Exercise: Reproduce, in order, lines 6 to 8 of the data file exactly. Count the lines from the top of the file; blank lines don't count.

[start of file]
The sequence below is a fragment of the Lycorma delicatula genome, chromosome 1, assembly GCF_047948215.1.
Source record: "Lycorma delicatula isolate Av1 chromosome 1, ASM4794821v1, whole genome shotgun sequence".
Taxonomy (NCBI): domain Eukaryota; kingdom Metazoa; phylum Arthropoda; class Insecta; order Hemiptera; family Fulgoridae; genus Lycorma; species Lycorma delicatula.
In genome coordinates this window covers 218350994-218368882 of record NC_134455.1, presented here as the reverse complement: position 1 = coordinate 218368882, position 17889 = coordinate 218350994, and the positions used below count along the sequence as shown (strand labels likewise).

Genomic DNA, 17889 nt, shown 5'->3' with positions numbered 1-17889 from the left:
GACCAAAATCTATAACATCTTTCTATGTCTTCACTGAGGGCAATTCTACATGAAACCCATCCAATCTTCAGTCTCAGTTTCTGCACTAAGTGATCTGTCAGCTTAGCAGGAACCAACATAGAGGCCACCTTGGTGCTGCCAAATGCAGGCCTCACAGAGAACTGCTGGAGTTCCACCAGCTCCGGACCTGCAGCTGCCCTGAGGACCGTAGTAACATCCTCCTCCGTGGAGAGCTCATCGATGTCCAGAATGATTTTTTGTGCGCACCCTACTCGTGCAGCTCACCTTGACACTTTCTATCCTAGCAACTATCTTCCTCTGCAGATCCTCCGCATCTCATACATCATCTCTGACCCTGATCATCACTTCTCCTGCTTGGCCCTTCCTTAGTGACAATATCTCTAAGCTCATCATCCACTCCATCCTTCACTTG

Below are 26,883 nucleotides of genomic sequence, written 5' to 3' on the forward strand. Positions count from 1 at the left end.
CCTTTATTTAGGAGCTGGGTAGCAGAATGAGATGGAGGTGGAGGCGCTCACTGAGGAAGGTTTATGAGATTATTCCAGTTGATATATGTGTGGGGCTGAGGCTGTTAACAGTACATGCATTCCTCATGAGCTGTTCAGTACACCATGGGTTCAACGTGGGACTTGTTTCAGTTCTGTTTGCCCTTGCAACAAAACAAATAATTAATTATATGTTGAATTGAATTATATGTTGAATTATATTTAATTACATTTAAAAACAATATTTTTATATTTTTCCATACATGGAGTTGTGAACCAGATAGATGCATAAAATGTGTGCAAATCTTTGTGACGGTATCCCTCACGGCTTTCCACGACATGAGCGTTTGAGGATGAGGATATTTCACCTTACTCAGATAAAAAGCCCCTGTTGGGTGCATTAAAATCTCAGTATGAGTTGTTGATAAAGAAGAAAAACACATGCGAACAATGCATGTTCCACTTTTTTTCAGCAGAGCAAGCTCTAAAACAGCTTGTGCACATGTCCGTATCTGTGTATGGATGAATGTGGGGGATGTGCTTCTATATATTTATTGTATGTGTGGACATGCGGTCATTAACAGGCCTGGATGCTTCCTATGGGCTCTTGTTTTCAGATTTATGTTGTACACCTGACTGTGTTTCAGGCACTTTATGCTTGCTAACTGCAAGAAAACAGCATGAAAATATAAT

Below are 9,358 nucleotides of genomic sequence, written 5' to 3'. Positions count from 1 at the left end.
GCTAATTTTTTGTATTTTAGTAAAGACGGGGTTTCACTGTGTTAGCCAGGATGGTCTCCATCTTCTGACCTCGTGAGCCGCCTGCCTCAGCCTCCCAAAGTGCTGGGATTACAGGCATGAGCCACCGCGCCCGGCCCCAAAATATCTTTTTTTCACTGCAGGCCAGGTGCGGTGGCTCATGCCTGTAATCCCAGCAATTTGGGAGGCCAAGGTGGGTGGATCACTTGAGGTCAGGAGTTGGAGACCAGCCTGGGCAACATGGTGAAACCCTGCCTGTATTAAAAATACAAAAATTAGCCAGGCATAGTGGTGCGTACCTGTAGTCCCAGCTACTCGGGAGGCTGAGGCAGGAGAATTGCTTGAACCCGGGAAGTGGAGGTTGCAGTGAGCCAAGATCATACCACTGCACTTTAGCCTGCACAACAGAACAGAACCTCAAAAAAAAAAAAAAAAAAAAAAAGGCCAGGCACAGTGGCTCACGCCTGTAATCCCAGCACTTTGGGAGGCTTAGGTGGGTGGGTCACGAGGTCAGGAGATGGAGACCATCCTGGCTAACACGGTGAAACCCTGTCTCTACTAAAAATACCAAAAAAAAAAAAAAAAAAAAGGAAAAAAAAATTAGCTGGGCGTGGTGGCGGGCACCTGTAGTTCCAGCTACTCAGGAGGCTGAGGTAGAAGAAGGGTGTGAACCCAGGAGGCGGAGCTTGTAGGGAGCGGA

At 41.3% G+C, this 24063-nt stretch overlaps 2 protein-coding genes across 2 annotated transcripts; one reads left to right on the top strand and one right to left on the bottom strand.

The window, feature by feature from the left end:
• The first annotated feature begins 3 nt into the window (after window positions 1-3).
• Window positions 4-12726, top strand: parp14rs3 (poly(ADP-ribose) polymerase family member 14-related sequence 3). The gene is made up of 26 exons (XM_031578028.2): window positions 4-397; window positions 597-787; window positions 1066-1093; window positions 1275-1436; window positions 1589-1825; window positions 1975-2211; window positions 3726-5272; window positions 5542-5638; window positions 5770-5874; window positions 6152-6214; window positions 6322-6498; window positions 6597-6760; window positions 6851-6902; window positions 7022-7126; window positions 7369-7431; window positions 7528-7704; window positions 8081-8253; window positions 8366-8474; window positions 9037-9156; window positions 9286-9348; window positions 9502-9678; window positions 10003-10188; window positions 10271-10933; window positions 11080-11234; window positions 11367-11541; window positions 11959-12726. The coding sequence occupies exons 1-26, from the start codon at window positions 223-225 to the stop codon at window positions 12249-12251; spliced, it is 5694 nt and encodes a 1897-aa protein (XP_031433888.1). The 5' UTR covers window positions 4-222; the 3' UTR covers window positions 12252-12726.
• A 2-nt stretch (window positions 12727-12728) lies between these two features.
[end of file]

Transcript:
GACCAAAATCTATAACATCTTTCTATGTCTTCACTGAGGGCAATTCTACATGAAACCCATCCAATCTTCAGTCTCAGTTTCTGCACTAAGTGATCTGTCAGCTTAGCAGGAACCAACATAGAGGCCACCTTGGTGCTGCCAAATGCAGGCCTCACAGAGAACTGCTGGAGTTCCACCAGCTCCGGACCTGCAGCTGCCCTGAGGACCGTAGTAACATCCTCCTCCGTGGAGAGCTCATCGATGTCCAGAATGATTTTTTGTGCGCACCCTACTCGTGCAGCTCACCTTGACACTTTCTATCCTAGCAACTATCTTCCTCTGCAGATCCTCCGCATCTCATACATCATCTCTGACCCTGATCATCACTTCTCCTGCTTGGCCCTTCCTTAGTGACAATATCTCTAAGCTCATCATCCACTCCATCCTTCACTTG

Below are 26,883 nucleotides of genomic sequence, written 5' to 3' on the forward strand. Positions count from 1 at the left end.
CCTTTATTTAGGAGCTGGGTAGCAGAATGAGATGGAGGTGGAGGCGCTCACTGAGGAAGGTTTATGAGATTATTCCAGTTGATATATGTGTGGGGCTGAGGCTGTTAACAGTACATGCATTCCTCATGAGCTGTTCAGTACACCATGGGTTCAACGTGGGACTTGTTTCAGTTCTGTTTGCCCTTGCAACAAAACAAATAATTAATTATATGTTGAATTGAATTATATGTTGAATTATATTTAATTACATTTAAAAACAATATTTTTATATTTTTCCATACATGGAGTTGTGAACCAGATAGATGCATAAAATGTGTGCAAATCTTTGTGACGGTATCCCTCACGGCTTTCCACGACATGAGCGTTTGAGGATGAGGATATTTCACCTTACTCAGATAAAAAGCCCCTGTTGGGTGCATTAAAATCTCAGTATGAGTTGTTGATAAAGAAGAAAAACACATGCGAACAATGCATGTTCCACTTTTTTTCAGCAGAGCAAGCTCTAAAACAGCTTGTGCACATGTCCGTATCTGTGTATGGATGAATGTGGGGGATGTGCTTCTATATATTTATTGTATGTGTGGACATGCGGTCATTAACAGGCCTGGATGCTTCCTATGGGCTCTTGTTTTCAGATTTATGTTGTACACCTGACTGTGTTTCAGGCACTTTATGCTTGCTAACTGCAAGAAAACAGCATGAAAATATAAT